- Gossip Girl has Blair as an uptight, proper, virginal lady, and Chuck a hedonist who likes his hookers to come in twos. She makes him less wild and more responsible, and he makes her far more sexual and liberated.
- iCarly: Impulsive, violent juvenile delinquent Sam dates geeky momma's boy Freddie for a while, though she spends a lot of time picking on him up until that point.
- Skins with Chris and Jal. Jal inspires Chris to work hard to get and keep a job, and Chris inspires Jal to let her hair down a little.
- Free Spirit is a standard sitcom from The '80s in which T.J. is a wise and reserved lawyer and wears sweater vests. Winnie is goofy and wacky and an immortal, magic-using witch with awesome hair. He has some kids but he and his wife got divorced. She's the live-in Magical Nanny/housekeeper. Together, they spend 14 episodes making the audience wonder Will They or Won't They?... before it was canceled.
- Extremely nerdy Ross (works in a museum, loves dinosaurs) and the laid-back Rachel (gorgeous and fun-loving). She was his crush since ever and she starts dating him. There was lots of on-again-off-again going on...
- Phoebe and Mike, her Love Interest in later seasons. She's very free spirited and quirky, he (while not particularly uptight per se) is much more tamed and reserved in comparison.
- Peter Benton and Elizabeth Corday. Deconstructed. Aside from his persistent discomfort over their racial difference (he's black, she's white), his aloof, dour demeanor eventually proves too much of a contrast to her vivacious, fun-loving personality and the relationship fizzles. Though this trope does play very well in regards to their friendship, as even years later, she's one of the few people he's genuinely able to relax around. They even seem to share a quiet moment of understanding in the series finale, which aired roughly 11 years after they broke up.
- Kerry Weaver and several of her girlfriends after she comes out of the closet. Her reacting like a scared jackrabbit when encountering her coworkers while on a date, her reluctance to engage in any PDA, etc., quickly irritates and upsets them enough to end the relationship.
- Gilmore Girls when hard working straight A student and aspiring journalist Rory falls for Troubled, but Cute bad boy Jess.
- Sesame Street: Whether you think of them as Heterosexual Life-Partners or Ambiguously Gay, straight-laced and uptight Bert clearly loves Ernie because of his free-spirited nature.
- Deconstructed with Steve and Miranda on Sex and the City, where they have a rather tense on-again, off-again relationship throughout most of the series precisely because their personalities clash too much. Even after they eventually marry, by the time of the movie (4 years after the end of the series), they have an equally strained marriage where every effort he makes to get her to relax is met with irritation.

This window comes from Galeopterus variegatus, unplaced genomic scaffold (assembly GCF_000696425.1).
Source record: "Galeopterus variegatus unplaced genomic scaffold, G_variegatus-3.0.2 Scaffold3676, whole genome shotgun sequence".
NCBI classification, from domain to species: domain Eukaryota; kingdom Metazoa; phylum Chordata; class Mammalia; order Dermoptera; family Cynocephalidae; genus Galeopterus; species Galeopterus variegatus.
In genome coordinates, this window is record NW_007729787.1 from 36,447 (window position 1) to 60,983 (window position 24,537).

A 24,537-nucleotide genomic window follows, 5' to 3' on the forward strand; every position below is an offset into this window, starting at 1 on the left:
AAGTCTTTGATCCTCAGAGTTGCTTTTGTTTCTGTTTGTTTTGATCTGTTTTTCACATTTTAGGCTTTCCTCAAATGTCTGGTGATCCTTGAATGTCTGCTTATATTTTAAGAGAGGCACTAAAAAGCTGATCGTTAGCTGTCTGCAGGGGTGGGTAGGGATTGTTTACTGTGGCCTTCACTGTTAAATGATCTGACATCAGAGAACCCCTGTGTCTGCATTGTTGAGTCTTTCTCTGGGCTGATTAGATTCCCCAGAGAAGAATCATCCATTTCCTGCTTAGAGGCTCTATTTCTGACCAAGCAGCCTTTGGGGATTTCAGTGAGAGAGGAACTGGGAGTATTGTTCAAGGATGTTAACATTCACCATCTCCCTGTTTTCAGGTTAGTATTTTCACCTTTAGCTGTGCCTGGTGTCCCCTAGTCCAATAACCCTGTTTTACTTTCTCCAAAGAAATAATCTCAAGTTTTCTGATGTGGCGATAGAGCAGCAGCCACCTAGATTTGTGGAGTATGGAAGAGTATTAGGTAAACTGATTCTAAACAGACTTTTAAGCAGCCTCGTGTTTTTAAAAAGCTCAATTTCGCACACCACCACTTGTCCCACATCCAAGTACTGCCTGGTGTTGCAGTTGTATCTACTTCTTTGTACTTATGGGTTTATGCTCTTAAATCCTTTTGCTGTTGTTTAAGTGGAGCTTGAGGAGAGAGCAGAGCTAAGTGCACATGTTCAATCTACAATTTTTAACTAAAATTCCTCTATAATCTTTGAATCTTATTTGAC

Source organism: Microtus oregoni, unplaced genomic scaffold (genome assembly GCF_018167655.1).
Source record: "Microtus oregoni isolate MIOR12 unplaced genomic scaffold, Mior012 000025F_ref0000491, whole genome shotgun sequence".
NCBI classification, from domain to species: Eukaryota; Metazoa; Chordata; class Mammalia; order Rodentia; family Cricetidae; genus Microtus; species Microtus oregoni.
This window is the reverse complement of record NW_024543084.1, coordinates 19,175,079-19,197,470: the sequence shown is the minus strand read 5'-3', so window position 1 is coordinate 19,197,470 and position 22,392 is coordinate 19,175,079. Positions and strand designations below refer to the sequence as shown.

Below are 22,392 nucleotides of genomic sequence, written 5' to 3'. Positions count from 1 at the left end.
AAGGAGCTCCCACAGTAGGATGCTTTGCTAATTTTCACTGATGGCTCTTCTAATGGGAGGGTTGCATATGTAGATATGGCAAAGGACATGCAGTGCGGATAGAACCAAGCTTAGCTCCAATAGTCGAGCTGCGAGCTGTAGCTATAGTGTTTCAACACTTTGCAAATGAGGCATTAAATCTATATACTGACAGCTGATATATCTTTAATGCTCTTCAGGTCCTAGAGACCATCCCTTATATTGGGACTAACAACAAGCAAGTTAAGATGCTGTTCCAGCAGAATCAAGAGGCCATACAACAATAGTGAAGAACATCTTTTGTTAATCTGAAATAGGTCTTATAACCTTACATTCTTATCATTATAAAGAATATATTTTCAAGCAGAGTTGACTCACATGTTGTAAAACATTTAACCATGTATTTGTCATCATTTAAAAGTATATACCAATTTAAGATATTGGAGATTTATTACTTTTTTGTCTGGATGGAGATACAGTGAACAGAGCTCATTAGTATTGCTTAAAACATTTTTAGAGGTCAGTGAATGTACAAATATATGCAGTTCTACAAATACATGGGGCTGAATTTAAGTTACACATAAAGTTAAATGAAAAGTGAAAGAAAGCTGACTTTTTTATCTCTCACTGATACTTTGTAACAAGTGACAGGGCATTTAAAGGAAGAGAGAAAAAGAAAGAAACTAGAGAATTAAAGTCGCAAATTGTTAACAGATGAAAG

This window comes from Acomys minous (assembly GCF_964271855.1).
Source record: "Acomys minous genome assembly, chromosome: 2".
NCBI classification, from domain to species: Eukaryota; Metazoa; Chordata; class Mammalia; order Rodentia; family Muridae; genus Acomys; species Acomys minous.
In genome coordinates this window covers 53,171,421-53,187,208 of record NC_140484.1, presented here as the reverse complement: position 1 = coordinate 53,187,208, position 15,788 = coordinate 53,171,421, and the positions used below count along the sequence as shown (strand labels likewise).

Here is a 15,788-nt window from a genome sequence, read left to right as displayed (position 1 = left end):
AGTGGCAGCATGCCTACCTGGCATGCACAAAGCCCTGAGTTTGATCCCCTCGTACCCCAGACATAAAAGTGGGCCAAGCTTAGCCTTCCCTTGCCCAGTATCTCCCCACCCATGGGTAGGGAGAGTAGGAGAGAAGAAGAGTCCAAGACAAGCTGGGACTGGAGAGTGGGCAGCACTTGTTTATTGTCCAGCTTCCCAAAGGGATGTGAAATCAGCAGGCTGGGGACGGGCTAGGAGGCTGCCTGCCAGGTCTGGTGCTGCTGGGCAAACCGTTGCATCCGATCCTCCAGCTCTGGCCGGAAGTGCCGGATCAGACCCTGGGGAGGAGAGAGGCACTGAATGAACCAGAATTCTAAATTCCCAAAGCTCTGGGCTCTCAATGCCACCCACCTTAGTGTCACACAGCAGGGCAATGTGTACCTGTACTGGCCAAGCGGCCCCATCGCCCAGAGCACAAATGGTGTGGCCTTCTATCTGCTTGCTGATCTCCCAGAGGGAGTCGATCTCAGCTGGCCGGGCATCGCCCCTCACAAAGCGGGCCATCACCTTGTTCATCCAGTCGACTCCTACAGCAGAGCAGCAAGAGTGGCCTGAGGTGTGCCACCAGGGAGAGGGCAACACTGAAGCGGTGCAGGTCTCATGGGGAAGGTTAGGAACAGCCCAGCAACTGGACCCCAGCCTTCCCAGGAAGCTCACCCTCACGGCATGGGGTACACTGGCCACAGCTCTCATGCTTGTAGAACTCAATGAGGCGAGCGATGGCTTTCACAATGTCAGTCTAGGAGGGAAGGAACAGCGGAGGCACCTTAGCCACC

- In the Hallmark Channel movie Christmas In The Air, a no-nonsense professional organizer is hired by a harried toy inventor to make his personal and professional life more orderly and efficient. Unusually, not only is it the man who is the "wild" one, it's the "uptight" one teaching the "wild" one to get his act together and show him that having a schedule and whatnot is a good thing. Furthermore, he actually wants her to do this, rather than the resistance typically seen in such scenarios. (Though it still makes the woman the "saving force" as in the trope description. And true to form, the wild one still gets the uptight one to relax and ease up.)
- Schitt's Creek:
- Uptight, Neat Freak Ted falls for wild child Alexis Rose. Initially, he is the Romantic Runner-Up, but when Mutt and Alexis's romance fizzles and he leaves town, Alexis realizes she made a mistake with Ted and spends several seasons chasing him.
- Button-downed business major and Straight Gay Patrick becomes smitten with the flamboyant David Rose from the moment they meet. They are portrayed as an excellent match, complementing each other both professionally and personally.
- The latter also appears as something of a Generation Xerox of David's parents, the straitlaced but lovable businessman Johnny and the eccentric former soap opera star Moira, who are shown to still be deeply in love and committed to each other after decades of marriage.
- Six Feet Under: Fun-loving, free-spirited , liberal photographer Claire Fisher falls in love with Ted Fairwell who is a conservative lawyer.
- This is how the player character's relationship with Bastila appears in Knights of the Old Republic. Females can also play this card with Carth (who's a bit wound up due to his trust issues), but it takes a gentle approach to win over Juhani
- Mass Effect has several pairings that end up looking like this, especially Renegade Shepard and Miranda, and to a lesser extent Shepard and Liara.
- There's also Consummate Professional Kaidan Alenko stating that he prefers "adventurous women," and potentially falling in love with Shepard, who makes a habit of defying authority and regularly breaks the rules when she needs to get something done.
- Dragon Age also tends to have pairings that look like this. In general, each game provides at least one uptight or rule-abiding love interest that makes a more snarky or off-kilter protagonist look wild by comparison, or a more wild protagonist that makes a more duty-bound or rule-abiding protagonist look uptight by comparison.